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Photos courtesy of Elizabeth Atkinson Cuccia
Congressman Joe Crowley addresses the crowd on May 30.

While hundreds of city residents showed up to a College Point civic meeting last week to rally against a rumored homeless shelter site, a local lawmaker says there are currently no plans to bring a facility to the neighborhood.

On May 30, hundreds of attendees showed up to the monthly College Point Civic & Taxpayers Association meeting, where discussion of a rumored homeless shelter coming into the neighborhood was on the agenda. The outcry began in December 2017, when residents received word a private developer had filed plans to build a six-story hotel structure at 18th Avenue and 128th Street.

The plot of land was previously the site of a one-story building and is located in a light manufacturing zoning (or M1) district, which allows for hotel use. The city put a hold on the project in December after an audit revealed a nursery was planned for the second floor of the building, but new plans have been filed with the city since the audit.

On April 10, community members met onsite for a press conference organized by state Senator Tony Avella. Residents argued the neighborhood was in danger of being overdeveloped and is already overloaded with struggling hotels. Residents also voiced concerns that, if proven unprofitable, the hotel could be converted into a homeless shelter.

Construction site on 128th Street and 18th Avenue (Photo by Suzanne Monteverdi/QNS)

Construction site on 128th Street and 18th Avenue (Photo by Suzanne Monteverdi/QNS)

The city has a history of converting hotels into transitional housing facilities. In recent years, multiple hotels have been turned homeless shelters in western Queens, and plans to bring the facilities to hotels in Glendale and Bellerose have fallen through. However, hotels are expected to be phased out of the shelter system by the end of 2023 as part of the mayor’s “Turn the Tide” plan.

Elizabeth Atkinson Cuccia, a new member of the civic group who has lived in the neighborhood for 27 years, said the large turnout on May 30 led to a split meeting. After the Poppenhusen Institute on 14th Road filled to maximum capacity, attendees like Cuccia spent the meeting outside in the courtyard awaiting information.

Councilman Paul Vallone and Congressman Joe Crowley, who were each scheduled to appear to provide community updates, spent time inside and outside of the venue to address the rumors.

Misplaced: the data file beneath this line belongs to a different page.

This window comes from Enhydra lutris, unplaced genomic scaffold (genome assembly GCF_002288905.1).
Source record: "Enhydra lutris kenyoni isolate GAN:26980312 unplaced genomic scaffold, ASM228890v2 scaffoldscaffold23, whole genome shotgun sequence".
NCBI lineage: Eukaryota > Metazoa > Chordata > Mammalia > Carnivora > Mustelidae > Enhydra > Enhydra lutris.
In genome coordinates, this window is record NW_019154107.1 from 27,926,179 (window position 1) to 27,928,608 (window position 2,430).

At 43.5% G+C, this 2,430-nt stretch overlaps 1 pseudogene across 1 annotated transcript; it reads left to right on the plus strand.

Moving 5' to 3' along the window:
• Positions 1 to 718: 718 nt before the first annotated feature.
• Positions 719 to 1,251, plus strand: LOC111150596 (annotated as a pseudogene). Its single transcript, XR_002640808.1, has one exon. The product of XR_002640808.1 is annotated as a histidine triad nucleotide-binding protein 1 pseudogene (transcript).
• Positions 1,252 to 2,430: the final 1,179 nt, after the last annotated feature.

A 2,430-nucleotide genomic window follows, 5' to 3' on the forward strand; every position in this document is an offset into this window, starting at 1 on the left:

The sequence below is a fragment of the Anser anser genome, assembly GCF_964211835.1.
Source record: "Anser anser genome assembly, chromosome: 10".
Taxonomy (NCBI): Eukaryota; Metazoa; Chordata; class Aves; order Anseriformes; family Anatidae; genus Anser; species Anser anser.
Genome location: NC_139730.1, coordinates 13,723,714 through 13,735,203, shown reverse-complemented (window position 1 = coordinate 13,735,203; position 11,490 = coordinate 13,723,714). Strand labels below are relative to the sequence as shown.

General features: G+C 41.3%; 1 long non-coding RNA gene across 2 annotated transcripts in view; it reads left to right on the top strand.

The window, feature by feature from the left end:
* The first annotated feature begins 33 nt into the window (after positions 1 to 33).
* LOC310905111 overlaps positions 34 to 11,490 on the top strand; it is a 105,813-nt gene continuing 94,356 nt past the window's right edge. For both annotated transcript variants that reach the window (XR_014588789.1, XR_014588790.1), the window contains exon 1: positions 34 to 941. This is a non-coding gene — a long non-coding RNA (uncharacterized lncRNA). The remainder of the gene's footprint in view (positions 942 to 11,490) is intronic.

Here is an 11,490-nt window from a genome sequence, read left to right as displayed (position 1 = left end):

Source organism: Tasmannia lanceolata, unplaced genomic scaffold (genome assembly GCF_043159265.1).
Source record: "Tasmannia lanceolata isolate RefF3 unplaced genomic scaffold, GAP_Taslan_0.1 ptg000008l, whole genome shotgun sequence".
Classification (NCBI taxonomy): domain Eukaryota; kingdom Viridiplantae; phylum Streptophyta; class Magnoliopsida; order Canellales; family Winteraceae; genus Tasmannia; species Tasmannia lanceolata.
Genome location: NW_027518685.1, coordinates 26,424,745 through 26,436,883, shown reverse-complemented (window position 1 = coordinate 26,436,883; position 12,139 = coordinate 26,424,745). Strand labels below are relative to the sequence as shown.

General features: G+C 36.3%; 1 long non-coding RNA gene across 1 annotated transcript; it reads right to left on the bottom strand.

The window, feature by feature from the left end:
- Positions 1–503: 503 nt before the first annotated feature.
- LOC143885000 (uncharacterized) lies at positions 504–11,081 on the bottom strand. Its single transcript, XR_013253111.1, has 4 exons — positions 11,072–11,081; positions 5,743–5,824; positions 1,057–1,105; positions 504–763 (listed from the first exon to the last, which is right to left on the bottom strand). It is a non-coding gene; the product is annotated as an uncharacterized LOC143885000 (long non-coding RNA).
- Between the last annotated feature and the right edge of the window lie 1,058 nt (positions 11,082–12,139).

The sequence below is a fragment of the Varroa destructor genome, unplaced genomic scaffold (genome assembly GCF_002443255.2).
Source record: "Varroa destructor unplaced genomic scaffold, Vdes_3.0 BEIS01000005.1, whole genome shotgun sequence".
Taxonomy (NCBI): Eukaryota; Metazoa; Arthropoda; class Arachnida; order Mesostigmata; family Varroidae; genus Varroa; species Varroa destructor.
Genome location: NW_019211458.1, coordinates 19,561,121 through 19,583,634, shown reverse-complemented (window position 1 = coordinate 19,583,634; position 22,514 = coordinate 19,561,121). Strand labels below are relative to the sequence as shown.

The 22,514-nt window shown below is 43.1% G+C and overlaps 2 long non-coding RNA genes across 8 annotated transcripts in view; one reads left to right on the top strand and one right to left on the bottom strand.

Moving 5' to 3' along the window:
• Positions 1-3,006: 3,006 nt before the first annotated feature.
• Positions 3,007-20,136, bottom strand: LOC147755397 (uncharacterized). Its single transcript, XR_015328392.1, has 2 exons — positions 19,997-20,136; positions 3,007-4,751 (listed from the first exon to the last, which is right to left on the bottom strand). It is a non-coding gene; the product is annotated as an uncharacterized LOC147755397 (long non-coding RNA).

“There is no homeless shelter coming to College Point,” Vallone told QNS on June 1. “And we will support protecting College Point in any way we can.”

College Point is “not the right area” for a homeless shelter, the councilman continued, as the neighborhood lacks transportation, mental health services and affordable housing options. He and his office have relayed this information to the city’s Department of Homeless Services in the past.

“College Point has gotten its fair share of everything,” Vallone said. “We’re kind of seeing that College Point is not capable of absorbing any more city services.”

Attendees rally outside of Poppenhusen Institute

Attendees rally outside of Poppenhusen Institute

Jennifer Shannon, a member of the civic group and lifelong College Point resident, said she attended the meeting looking for answers. While Vallone and Crowley told the crowd a shelter was highly unlikely, she said, neither ruled out the future possibility.

“A hotel is going up and it could be homeless shelter. That’s what we know right now,” Shannon said. “The unknown is what’s scaring everybody.”

“I thank the individuals who came to the College Point Civic & Taxpayers Association to voice their opinions,” Crowley told QNS in a statement. “This is a city issue and I know all sides will be heard; however, I do not feel that College Point currently has the infrastructure or accessibility to social services programs that would be needed to properly care and support a homeless shelter.”

The issue debated at the meeting is twofold, according to civic vice president Kathryn Cervino. Residents are “rightfully fearful” that the hotel could be converted into a homeless shelter, but have also raised concerns with a recently proposed zoning text amendment that seeks to limit private hotel development in areas like College Point.

Under the proposal, new hotel development within the M1 districts would be subject to a special permit review, which would take an estimated two years. However, the city would be exempt from this special permit process and could still establish a transient hotel as of right.

“There are two major issues, really,” Cervino said. “There’s the whole controversy over the hotel being built, and then there’s the proposed zoning amendment … The city is not holding itself to the same standards and the same review.”

The zoning amendment would come up for a vote in City Council at the earliest this fall, Vallone said.

Cuccia said there has been talk on local Facebook groups to organize a follow-up meeting to discuss the next steps.

“Someone posted something [on May 31] about having some kind of a meeting to discuss what proactive things we can do in order to prevent any of this from happening — or at least slow it down,” she said.

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